Shadowboxing is a collection of discrete short stories charting the arduous journey of the narrator, Michael Byrne, from childhood to fatherhood. Living in the inner-Melbourne suburbs of Carlton, Richmond, and Fitzroy in the 1960s was for many a tough proposition – and the Byrne family is no exception. Their household is headed by an embittered alcoholic whose violent tendencies are a source of constant dread. Money is always tight, and the family’s grip on any sort of security or comfort is invariably tenuous. Yet when the stories have been told, what we are left with is not a litany of woe but rather powerful examples of resilience and resourcefulness provided by the inhabitants of these impoverished communities.
The title is a fitting one, referring not only to the environment in which young Michael was raised, but also to the consequences of pursuing answers as an adult amongst the tangle of childhood memories. In ‘The Lesson’, Michael’s father provides the eight-year-old with a bloody initiation into the ways of the ring. But the ring is no match for the aggression that dwells in these parts. Violence flourishes in the local streets and homes. And it casts a long shadow.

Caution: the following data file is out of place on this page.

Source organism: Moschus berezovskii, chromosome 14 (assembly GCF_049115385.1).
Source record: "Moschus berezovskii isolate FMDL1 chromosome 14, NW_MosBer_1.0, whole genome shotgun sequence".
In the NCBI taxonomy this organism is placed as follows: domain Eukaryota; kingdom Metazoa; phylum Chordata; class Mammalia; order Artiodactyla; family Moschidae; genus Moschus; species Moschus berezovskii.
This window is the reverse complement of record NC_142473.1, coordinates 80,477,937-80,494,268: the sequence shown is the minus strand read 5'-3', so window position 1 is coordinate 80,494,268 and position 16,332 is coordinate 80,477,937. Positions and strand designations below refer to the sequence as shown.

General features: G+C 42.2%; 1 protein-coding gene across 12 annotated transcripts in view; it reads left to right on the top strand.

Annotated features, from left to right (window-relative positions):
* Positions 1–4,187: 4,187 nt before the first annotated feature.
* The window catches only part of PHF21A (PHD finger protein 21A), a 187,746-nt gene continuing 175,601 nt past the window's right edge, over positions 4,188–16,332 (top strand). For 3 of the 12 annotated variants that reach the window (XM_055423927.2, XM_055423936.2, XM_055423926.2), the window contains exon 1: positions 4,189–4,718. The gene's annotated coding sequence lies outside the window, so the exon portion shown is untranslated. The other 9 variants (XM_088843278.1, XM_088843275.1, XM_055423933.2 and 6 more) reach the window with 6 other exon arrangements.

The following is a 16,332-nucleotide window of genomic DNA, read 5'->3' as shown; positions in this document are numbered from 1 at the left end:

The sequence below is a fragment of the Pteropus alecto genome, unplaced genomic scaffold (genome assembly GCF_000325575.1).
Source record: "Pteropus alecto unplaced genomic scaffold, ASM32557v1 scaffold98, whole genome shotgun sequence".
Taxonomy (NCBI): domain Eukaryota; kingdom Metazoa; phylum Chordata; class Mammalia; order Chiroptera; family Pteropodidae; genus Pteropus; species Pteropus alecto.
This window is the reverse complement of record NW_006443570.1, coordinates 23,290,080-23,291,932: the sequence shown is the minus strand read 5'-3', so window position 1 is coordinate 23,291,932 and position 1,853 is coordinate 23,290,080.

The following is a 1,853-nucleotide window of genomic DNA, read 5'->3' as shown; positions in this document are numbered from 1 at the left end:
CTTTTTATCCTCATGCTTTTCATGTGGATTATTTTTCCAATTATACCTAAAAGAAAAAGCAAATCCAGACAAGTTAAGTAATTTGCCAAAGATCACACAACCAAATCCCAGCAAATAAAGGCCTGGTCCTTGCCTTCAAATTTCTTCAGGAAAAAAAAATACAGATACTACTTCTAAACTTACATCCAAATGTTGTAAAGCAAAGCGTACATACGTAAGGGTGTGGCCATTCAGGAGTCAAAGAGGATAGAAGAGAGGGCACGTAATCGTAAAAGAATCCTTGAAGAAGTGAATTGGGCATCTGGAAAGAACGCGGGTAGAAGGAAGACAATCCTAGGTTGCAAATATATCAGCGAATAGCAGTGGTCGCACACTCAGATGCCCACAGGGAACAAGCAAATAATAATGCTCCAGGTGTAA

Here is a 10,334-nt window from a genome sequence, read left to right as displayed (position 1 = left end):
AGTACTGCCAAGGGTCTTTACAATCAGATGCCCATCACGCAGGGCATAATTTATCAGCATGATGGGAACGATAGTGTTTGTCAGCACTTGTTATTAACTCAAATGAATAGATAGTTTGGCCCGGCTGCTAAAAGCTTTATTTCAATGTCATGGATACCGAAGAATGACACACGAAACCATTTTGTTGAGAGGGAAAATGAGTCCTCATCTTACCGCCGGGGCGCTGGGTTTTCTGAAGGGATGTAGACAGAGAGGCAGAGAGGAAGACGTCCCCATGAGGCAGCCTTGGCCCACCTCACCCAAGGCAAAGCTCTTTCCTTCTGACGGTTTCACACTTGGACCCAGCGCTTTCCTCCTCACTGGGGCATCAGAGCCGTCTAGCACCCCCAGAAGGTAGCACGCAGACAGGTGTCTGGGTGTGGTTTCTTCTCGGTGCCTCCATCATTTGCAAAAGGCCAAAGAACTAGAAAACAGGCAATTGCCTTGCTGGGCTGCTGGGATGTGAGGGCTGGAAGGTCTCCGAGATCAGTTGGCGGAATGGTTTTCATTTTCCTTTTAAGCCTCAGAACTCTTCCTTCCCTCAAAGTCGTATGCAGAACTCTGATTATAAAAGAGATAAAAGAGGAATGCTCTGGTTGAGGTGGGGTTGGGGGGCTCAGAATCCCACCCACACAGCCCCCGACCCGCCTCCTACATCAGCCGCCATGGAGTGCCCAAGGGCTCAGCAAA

The strength of these stories is attributable to the skilful blending of the child-narrator’s vulnerability and innocence with the adult-narrator’s sense of compassion. This affects not only the later stories where Michael cares for his derelict father but also the manner in which the earlier stories are presented. These are stories whose universal themes are brought to the fore by lucid prose that, in bearing unblinking witness to hardship, sows the seeds of poetry, if not grace.